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Differential Privacy

Recently, many organizations have released machine learning models trained on massive datasets (GPT-3, YOLO, etc...). This is a great contribution to science and streamlines modern AI research. However, publicizing these models allows for the potential ``reverse engineering'' of models to uncover the training data for the model. Specifically, an attacker can download a model, look at the parameter values and then try to reconstruct the original training data. This is particularly bad for models trained on sensetive data like health information. In this section we are going to use randomness as a method to defend against algorithmic ``reverse engineering.''

Injecting Randomness

One way to combat algorithmic reverse engineering is to add some random element to an already existing dataset. Let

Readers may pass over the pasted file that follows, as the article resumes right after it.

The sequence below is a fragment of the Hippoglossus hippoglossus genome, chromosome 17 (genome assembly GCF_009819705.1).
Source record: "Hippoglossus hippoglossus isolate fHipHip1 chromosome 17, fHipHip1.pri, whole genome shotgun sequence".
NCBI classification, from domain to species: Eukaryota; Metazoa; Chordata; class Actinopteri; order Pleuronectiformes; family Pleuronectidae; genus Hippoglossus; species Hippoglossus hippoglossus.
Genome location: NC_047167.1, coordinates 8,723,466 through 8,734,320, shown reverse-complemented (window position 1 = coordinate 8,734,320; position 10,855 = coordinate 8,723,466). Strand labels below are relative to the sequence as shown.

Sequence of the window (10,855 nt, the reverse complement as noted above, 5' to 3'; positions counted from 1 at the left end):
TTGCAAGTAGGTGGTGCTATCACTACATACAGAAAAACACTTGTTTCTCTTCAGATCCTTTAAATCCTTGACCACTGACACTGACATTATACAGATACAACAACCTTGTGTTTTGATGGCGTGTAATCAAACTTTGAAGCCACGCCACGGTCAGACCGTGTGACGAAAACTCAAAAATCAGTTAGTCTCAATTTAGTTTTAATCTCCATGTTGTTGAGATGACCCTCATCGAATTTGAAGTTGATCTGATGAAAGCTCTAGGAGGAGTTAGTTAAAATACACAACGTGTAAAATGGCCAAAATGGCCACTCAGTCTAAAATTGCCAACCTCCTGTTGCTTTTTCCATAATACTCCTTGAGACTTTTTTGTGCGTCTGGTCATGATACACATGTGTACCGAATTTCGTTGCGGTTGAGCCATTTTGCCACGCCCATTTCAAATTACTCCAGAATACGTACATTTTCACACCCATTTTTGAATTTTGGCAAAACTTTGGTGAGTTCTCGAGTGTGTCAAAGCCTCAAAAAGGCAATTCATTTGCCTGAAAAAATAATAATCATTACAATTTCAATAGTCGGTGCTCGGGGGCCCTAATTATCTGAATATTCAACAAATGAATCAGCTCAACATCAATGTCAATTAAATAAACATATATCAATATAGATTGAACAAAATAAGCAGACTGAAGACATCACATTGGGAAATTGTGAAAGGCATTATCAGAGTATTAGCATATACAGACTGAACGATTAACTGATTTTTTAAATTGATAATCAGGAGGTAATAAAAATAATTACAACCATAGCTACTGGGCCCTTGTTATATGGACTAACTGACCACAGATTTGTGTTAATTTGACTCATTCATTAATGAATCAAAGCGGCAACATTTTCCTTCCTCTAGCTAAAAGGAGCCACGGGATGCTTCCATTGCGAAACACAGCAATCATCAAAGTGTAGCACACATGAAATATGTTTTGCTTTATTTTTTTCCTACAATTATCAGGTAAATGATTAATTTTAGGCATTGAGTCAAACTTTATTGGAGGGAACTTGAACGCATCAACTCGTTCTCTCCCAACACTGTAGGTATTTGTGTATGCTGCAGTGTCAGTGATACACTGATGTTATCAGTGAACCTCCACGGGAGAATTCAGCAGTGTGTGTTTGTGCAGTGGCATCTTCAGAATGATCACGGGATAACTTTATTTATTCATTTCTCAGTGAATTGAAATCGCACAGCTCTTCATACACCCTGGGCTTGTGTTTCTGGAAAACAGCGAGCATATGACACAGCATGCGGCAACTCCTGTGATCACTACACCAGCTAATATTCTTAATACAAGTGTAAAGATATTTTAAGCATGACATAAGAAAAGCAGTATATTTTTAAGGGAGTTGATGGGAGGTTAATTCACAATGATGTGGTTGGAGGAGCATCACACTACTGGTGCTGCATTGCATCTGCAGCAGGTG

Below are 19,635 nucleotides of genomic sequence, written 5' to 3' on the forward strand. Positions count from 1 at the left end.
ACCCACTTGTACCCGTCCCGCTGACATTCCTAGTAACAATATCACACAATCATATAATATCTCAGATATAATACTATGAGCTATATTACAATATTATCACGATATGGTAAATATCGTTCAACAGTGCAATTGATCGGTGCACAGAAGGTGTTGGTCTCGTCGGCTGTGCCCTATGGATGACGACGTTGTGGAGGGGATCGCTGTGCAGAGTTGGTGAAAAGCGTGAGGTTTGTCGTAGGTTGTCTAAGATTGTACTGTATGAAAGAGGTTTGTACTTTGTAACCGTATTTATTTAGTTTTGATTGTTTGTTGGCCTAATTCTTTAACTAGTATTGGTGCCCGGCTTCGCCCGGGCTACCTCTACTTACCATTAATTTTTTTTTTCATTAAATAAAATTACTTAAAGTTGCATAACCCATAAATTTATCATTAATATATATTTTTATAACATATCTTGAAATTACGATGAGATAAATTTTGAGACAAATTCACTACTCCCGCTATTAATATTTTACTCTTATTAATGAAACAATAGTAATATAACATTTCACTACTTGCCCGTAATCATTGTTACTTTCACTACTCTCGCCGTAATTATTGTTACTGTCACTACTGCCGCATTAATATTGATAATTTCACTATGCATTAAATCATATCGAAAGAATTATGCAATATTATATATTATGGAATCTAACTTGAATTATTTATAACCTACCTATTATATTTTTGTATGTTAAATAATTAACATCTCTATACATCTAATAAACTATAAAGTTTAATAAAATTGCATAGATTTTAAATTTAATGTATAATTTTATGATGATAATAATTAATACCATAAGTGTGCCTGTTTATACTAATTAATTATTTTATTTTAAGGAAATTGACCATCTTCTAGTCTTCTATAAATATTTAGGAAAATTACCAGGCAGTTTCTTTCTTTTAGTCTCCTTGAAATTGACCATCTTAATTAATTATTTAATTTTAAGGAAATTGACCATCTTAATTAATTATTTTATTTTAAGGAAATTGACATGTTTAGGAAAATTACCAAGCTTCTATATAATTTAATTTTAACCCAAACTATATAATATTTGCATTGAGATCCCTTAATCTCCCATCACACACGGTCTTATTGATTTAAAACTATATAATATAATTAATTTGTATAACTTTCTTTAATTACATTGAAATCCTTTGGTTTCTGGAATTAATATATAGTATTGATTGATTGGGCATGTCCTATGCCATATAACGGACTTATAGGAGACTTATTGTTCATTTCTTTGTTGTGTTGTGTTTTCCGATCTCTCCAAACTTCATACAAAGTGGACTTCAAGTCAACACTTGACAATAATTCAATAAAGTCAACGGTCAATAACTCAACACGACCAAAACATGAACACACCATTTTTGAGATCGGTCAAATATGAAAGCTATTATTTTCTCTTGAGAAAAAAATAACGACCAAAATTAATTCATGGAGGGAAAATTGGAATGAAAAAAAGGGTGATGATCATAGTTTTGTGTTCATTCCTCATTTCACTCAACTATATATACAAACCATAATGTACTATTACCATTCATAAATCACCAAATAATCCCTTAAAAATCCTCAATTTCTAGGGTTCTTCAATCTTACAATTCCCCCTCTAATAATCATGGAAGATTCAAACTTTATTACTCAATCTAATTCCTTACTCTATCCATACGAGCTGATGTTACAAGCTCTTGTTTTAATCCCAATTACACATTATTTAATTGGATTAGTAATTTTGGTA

\begin{align*} X_1, \dots, X_i \overset{\text{i.i.d}} \sim \text{Bern}(p) \end{align*}

represent a set of real human data. Consider the following snippet of code:

def calculateXi(Xi): 
	return Xi

Quite simply, an attacker can call the above for all 100 samples and uncover all 100 data points. Instead, we can inject an element of randomness:

def calculateYi(Xi): 
	obfuscate = random() # Bern with parameter p=0.5
	if obfuscate:
		return indicator(random())
		return Xi

The attacker can in expectation call the new function 100 times and get the correct values for 50 of them (but they wont know which 50).

Recovering $p$

Now consider if we publish the function calculateYi, how could a researcher who is interested in the mean of the samples get useful data? They can look at:

\begin{align*} Z = \sum^{100}_{n=1} Y_i. \end{align*}

Which has expectation:

\begin{align*} E[Z] = E\left[\sum^{100}_{n=1} Y_i\right] = \sum^{100}_{n=1} E[Y_i] = \sum^{100}_{n=1}\left(\frac{p}{2} + \frac{1}{4}\right) = 50p + 25 \end{align*}

Then to uncover an estimate, the scientist can do,

\begin{align*} p \approx \frac{Z - 25}{50} \end{align*}

And proceed to conduct more research!